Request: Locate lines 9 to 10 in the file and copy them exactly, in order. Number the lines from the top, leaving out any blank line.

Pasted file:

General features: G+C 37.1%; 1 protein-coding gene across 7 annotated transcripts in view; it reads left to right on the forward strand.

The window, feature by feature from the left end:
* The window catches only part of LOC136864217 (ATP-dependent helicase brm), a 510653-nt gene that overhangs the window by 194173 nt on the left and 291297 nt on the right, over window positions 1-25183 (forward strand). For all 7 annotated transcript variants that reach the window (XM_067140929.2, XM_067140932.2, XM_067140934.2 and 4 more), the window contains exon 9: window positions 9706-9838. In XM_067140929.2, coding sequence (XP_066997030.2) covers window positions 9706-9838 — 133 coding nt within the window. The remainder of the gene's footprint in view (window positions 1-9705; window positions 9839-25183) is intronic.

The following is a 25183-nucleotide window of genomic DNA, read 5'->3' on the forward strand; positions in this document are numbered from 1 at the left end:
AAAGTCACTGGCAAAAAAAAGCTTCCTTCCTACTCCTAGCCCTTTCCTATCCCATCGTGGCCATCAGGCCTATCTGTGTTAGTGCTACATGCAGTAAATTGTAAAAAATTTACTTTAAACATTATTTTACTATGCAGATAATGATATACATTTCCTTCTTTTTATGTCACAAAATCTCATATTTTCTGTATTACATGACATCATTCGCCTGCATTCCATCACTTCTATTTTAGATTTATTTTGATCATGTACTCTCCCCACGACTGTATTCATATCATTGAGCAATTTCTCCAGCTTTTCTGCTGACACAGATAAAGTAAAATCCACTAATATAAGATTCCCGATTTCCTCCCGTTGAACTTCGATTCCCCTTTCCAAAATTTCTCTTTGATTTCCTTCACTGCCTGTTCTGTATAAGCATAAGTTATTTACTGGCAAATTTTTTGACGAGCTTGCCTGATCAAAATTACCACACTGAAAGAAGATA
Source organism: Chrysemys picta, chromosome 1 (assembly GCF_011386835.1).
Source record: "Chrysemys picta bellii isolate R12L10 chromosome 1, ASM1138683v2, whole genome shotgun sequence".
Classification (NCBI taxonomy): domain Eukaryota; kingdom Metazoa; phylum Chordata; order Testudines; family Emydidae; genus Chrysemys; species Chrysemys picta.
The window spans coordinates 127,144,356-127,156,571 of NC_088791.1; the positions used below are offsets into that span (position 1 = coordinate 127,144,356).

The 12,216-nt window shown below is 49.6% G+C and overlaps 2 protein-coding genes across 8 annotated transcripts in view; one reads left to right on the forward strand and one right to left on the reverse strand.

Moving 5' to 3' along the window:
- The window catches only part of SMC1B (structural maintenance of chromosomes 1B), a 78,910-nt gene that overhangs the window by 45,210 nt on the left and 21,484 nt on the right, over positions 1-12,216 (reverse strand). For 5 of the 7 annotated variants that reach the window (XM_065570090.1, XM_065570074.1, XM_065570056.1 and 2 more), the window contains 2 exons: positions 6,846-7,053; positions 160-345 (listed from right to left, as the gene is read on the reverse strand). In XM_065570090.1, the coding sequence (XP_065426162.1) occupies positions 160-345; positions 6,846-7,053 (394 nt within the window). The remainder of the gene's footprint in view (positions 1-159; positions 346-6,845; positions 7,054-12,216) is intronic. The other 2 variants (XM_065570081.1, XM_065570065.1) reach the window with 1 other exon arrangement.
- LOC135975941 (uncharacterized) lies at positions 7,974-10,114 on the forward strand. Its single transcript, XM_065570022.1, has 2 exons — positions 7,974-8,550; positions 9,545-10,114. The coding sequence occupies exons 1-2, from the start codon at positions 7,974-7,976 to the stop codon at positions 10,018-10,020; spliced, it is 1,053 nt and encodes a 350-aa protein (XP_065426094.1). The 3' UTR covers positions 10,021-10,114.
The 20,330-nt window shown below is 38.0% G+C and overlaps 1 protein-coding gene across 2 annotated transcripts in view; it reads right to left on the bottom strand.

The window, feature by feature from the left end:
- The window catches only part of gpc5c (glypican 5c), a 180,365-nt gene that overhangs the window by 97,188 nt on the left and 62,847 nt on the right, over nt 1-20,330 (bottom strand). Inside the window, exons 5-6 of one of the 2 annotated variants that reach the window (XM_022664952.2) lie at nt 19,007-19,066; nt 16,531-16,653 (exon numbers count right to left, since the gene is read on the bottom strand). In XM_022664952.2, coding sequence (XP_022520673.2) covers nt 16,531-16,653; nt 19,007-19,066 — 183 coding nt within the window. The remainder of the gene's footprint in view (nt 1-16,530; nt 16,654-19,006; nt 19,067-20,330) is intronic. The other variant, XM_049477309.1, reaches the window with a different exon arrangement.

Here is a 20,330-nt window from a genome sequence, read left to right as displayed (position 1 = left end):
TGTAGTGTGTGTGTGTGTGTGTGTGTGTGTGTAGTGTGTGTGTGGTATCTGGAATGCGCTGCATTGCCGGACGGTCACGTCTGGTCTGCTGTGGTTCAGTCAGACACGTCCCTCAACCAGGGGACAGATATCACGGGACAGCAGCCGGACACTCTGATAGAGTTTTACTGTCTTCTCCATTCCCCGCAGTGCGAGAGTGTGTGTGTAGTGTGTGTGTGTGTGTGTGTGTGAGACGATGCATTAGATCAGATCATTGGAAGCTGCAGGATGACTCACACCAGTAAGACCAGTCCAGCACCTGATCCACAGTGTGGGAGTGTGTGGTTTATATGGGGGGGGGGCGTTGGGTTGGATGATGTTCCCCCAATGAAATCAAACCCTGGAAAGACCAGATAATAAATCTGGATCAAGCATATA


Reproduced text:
The window spans coordinates 127,144,356-127,156,571 of NC_088791.1; the positions used below are offsets into that span (position 1 = coordinate 127,144,356).

The 12,216-nt window shown below is 49.6% G+C and overlaps 2 protein-coding genes across 8 annotated transcripts in view; one reads left to right on the forward strand and one right to left on the reverse strand.